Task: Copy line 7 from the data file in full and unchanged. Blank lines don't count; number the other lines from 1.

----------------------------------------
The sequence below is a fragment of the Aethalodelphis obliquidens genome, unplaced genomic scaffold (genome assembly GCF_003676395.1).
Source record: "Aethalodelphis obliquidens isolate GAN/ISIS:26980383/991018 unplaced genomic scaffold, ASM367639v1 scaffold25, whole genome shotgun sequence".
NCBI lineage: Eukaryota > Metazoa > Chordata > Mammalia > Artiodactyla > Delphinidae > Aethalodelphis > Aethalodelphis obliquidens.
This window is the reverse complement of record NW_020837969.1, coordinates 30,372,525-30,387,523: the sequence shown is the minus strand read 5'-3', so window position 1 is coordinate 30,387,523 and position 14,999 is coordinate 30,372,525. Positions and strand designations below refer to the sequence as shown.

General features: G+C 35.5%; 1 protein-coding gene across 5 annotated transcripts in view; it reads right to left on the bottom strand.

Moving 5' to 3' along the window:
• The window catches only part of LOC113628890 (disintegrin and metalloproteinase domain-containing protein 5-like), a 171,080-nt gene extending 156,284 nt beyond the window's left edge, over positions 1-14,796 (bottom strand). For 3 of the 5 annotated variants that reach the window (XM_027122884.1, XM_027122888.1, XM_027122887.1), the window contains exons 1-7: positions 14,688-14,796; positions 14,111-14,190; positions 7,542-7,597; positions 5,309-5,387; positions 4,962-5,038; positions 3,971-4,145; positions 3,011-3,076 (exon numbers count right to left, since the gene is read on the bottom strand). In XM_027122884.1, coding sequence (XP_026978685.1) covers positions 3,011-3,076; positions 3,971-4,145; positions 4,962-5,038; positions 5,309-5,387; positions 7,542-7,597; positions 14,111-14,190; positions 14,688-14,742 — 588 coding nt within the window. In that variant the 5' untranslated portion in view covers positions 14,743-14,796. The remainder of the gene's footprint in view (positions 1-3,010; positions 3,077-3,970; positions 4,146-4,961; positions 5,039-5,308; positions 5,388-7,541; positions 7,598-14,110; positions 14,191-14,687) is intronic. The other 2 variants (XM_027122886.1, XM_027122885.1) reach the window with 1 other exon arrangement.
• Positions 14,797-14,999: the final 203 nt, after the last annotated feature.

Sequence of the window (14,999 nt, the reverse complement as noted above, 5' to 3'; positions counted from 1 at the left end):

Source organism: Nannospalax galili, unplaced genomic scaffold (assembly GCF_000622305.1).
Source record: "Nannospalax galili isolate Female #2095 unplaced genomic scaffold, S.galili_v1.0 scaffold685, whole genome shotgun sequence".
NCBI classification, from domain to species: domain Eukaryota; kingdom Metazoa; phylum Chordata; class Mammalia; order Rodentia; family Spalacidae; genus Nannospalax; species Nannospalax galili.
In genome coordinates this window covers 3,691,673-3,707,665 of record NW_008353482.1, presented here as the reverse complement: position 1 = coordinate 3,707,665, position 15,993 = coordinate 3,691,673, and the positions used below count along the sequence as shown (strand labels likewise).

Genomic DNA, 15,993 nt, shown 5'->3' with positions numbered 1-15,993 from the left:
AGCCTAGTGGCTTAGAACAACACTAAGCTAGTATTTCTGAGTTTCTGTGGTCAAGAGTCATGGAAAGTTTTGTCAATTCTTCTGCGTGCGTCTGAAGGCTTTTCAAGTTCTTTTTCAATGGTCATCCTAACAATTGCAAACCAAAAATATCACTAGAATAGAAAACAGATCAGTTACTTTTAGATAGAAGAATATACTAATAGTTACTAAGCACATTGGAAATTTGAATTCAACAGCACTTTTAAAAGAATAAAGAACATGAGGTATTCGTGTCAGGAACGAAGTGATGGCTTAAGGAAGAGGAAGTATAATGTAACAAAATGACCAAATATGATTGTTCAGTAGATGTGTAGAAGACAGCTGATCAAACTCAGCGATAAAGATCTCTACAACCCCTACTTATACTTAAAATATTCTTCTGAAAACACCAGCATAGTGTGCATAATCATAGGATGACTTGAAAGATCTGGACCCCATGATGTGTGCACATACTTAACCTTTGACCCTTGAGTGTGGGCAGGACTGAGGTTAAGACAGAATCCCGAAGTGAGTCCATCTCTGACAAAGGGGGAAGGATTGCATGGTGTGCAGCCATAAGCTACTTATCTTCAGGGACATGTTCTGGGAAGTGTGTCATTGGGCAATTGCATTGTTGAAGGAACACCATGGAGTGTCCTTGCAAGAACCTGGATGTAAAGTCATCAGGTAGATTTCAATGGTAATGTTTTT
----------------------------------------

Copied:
• The window catches only part of LOC113628890 (disintegrin and metalloproteinase domain-containing protein 5-like), a 171,080-nt gene extending 156,284 nt beyond the window's left edge, over positions 1-14,796 (bottom strand). For 3 of the 5 annotated variants that reach the window (XM_027122884.1, XM_027122888.1, XM_027122887.1), the window contains exons 1-7: positions 14,688-14,796; positions 14,111-14,190; positions 7,542-7,597; positions 5,309-5,387; positions 4,962-5,038; positions 3,971-4,145; positions 3,011-3,076 (exon numbers count right to left, since the gene is read on the bottom strand). In XM_027122884.1, coding sequence (XP_026978685.1) covers positions 3,011-3,076; positions 3,971-4,145; positions 4,962-5,038; positions 5,309-5,387; positions 7,542-7,597; positions 14,111-14,190; positions 14,688-14,742 — 588 coding nt within the window. In that variant the 5' untranslated portion in view covers positions 14,743-14,796. The remainder of the gene's footprint in view (positions 1-3,010; positions 3,077-3,970; positions 4,146-4,961; positions 5,039-5,308; positions 5,388-7,541; positions 7,598-14,110; positions 14,191-14,687) is intronic. The other 2 variants (XM_027122886.1, XM_027122885.1) reach the window with 1 other exon arrangement.